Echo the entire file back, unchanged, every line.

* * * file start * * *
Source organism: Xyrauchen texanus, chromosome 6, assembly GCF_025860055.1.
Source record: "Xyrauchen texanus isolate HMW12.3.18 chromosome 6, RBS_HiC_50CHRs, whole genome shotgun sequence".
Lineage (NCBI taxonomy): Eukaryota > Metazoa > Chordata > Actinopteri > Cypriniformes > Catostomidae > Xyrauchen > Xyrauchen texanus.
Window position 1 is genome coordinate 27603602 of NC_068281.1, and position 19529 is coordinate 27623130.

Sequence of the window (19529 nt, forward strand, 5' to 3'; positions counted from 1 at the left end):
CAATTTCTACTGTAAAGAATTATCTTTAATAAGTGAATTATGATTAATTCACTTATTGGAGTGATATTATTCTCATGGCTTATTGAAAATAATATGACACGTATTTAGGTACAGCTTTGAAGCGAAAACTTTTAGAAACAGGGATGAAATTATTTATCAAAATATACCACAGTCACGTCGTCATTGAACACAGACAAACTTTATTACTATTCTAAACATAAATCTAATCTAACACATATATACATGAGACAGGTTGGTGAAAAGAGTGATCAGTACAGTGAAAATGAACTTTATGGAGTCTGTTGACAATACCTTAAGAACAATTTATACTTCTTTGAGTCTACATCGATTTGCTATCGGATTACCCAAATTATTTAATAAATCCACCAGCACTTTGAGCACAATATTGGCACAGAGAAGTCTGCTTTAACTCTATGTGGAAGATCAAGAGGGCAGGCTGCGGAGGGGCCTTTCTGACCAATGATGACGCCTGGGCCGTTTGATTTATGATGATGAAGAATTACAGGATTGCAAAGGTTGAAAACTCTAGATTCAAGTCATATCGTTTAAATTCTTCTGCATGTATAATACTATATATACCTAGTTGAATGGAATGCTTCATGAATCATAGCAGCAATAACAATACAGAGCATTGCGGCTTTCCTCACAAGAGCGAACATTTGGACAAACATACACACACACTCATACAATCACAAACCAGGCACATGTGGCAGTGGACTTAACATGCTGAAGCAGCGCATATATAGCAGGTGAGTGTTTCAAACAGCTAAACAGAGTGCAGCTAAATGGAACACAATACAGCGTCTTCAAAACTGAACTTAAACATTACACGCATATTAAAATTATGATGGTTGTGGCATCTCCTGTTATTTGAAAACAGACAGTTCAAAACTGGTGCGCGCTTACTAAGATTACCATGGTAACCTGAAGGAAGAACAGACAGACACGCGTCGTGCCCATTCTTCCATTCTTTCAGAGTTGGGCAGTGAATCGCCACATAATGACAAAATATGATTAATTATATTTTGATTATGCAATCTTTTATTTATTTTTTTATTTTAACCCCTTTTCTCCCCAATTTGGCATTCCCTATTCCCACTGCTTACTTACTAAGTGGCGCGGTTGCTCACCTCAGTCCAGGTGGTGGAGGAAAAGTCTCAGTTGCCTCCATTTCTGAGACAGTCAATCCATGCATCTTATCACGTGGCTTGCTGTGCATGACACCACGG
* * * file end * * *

Source organism: Xyrauchen texanus, chromosome 6, assembly GCF_025860055.1.
Source record: "Xyrauchen texanus isolate HMW12.3.18 chromosome 6, RBS_HiC_50CHRs, whole genome shotgun sequence".
Lineage (NCBI taxonomy): Eukaryota > Metazoa > Chordata > Actinopteri > Cypriniformes > Catostomidae > Xyrauchen > Xyrauchen texanus.
Window position 1 is genome coordinate 27603602 of NC_068281.1, and position 19529 is coordinate 27623130.

Sequence of the window (19529 nt, forward strand, 5' to 3'; positions counted from 1 at the left end):
CAATTTCTACTGTAAAGAATTATCTTTAATAAGTGAATTATGATTAATTCACTTATTGGAGTGATATTATTCTCATGGCTTATTGAAAATAATATGACACGTATTTAGGTACAGCTTTGAAGCGAAAACTTTTAGAAACAGGGATGAAATTATTTATCAAAATATACCACAGTCACGTCGTCATTGAACACAGACAAACTTTATTACTATTCTAAACATAAATCTAATCTAACACATATATACATGAGACAGGTTGGTGAAAAGAGTGATCAGTACAGTGAAAATGAACTTTATGGAGTCTGTTGACAATACCTTAAGAACAATTTATACTTCTTTGAGTCTACATCGATTTGCTATCGGATTACCCAAATTATTTAATAAATCCACCAGCACTTTGAGCACAATATTGGCACAGAGAAGTCTGCTTTAACTCTATGTGGAAGATCAAGAGGGCAGGCTGCGGAGGGGCCTTTCTGACCAATGATGACGCCTGGGCCGTTTGATTTATGATGATGAAGAATTACAGGATTGCAAAGGTTGAAAACTCTAGATTCAAGTCATATCGTTTAAATTCTTCTGCATGTATAATACTATATATACCTAGTTGAATGGAATGCTTCATGAATCATAGCAGCAATAACAATACAGAGCATTGCGGCTTTCCTCACAAGAGCGAACATTTGGACAAACATACACACACACTCATACAATCACAAACCAGGCACATGTGGCAGTGGACTTAACATGCTGAAGCAGCGCATATATAGCAGGTGAGTGTTTCAAACAGCTAAACAGAGTGCAGCTAAATGGAACACAATACAGCGTCTTCAAAACTGAACTTAAACATTACACGCATATTAAAATTATGATGGTTGTGGCATCTCCTGTTATTTGAAAACAGACAGTTCAAAACTGGTGCGCGCTTACTAAGATTACCATGGTAACCTGAAGGAAGAACAGACAGACACGCGTCGTGCCCATTCTTCCATTCTTTCAGAGTTGGGCAGTGAATCGCCACATAATGACAAAATATGATTAATTATATTTTGATTATGCAATCTTTTATTTATTTTTTTATTTTAACCCCTTTTCTCCCCAATTTGGCATTCCCTATTCCCACTGCTTACTTACTAAGTGGCGCGGTTGCTCACCTCAGTCCAGGTGGTGGAGGAAAAGTCTCAGTTGCCTCCATTTCTGAGACAGTCAATCCATGCATCTTATCACGTGGCTTGCTGTGCATGACACCACGG